Wednesday, February 28, 2024
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Asylum seekers coming through Montreal airport in record numbers

Roxham Road, a notorious unofficial border crossing, might be closed but as advocates predicted, asylum seekers have found another way to enter Canada in record numbers: Montreal’s Trudeau Airport.

Arturo Nava is fresh off a flight from Mexico City, ready to start a new life in Canada.

The petrochemical engineer came on a tourist visa, but as soon as he landed in Montreal, he requested refugee status.

“It’s because of the situation in Mexico,” Nava told Global News, luggage and asylum papers in hand.

He says there is a lot of talk in Mexico about how supportive Canada is to refugees, though he admits he didn’t have much information about what the process fully entails.

“Nervous to be honest. I didn’t know if I was going to be deported, I didn’t know what was going to happen,” he said.

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Click to play video: 'Migrants heading elsewhere as RCMP demolish last Roxham Road office'

Migrants heading elsewhere as RCMP demolish last Roxham Road office

Nava is one of thousands of Mexicans who are coming to Quebec to claim refugee status.

Immigration Canada numbers show that in 2023, Quebec processed a total of 25,755 asylum claims at the airport. That’s more than double the amount of 2022, which was 11,665. In general, asylum requests in Quebec have exploded in the past two years, according to the province’s immigration ministry.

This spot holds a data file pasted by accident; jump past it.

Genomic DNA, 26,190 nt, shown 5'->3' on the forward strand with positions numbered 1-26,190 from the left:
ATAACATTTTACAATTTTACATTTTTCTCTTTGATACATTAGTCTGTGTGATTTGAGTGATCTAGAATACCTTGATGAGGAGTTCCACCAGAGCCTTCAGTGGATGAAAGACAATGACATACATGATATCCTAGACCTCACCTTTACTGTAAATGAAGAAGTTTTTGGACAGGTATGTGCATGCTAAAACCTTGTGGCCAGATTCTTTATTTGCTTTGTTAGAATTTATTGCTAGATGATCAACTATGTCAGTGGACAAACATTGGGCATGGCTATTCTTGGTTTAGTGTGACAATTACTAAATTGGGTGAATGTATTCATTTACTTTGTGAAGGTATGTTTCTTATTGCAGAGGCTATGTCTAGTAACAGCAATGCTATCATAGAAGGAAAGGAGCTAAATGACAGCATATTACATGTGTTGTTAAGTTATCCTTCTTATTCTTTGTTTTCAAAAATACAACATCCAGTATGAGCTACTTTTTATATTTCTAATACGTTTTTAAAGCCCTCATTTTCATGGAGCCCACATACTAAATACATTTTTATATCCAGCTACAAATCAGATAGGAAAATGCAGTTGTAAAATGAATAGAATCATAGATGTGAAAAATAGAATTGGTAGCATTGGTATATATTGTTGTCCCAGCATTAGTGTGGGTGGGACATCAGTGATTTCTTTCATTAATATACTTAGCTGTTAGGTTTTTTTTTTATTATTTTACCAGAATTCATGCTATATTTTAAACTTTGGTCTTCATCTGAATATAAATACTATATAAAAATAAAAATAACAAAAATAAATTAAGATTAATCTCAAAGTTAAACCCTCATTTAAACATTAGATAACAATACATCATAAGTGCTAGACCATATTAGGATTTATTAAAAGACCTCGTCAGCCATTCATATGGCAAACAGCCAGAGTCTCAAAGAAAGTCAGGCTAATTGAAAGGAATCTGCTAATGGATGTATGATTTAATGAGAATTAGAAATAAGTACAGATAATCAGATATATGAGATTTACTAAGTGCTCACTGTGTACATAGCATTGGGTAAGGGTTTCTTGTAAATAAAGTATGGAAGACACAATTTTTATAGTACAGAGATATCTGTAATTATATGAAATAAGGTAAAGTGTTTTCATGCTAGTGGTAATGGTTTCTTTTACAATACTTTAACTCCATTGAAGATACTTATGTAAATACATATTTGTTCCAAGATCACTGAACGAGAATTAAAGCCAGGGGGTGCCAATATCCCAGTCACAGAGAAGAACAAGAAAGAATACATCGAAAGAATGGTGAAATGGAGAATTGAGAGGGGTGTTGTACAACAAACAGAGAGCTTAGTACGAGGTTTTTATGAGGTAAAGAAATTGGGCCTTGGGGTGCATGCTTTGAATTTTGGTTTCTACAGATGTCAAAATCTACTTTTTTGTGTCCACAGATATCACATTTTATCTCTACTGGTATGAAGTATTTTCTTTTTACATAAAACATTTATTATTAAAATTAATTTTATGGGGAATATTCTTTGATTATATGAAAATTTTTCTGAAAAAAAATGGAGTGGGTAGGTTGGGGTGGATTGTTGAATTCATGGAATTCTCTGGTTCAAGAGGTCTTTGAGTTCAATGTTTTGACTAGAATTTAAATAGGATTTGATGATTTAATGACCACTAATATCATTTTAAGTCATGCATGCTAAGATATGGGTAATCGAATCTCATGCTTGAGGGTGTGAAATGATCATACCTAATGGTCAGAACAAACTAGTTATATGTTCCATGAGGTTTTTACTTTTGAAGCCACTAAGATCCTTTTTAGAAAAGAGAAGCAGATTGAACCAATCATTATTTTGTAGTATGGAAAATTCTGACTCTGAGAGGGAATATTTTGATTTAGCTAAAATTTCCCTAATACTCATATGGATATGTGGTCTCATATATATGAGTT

In 2021, Quebec received 10,085 requests, compared to 59,740 in 2023.

Most of the requests come from people of Mexican citizenship. In 2021 there were 1,335 requests from Mexican citizens. In 2023, the government received 15,210 requests. A high number of people with Haitian or Colombian citizenship also requested refugee status in the province.

Those who land at Trudeau Airport, and have nowhere to stay after requesting refugee status, are sent to a shelter run by the Regional Program for the Settlement and Integration of Asylum Seekers known as PRAIDA.

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It’s where Mexican citizen Lizbeth Valencia has been staying at for a few days. She says it has been harder than she thought it would be.

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“Much harder. Much, much harder,” Valencia said.

A few blocks away from PRAIDA’s shelter is The Welcome Collective. Advocates at the non-profit say they’re working with more asylum seekers like Nava and Valencia coming through the airport.

Click to play video: 'U.S. and Mexico discuss reducing ‘unprecedented migrant surge’ at border: Blinken'

U.S. and Mexico discuss reducing ‘unprecedented migrant surge’ at border: Blinken

Melissa Claisse says many are afraid to ask for status at the airport and end up doing so at a later time.

“Which means that they’re going to have a really hard to find a lawyer to take their case and they also, in most cases, won’t have access to the shelters that are provided by the federal and provincial governments,” Claisse said.

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“They’re often sleeping in general homeless population shelters or even on the streets, it really creates a lot of precarity. Manufactured precarity. ”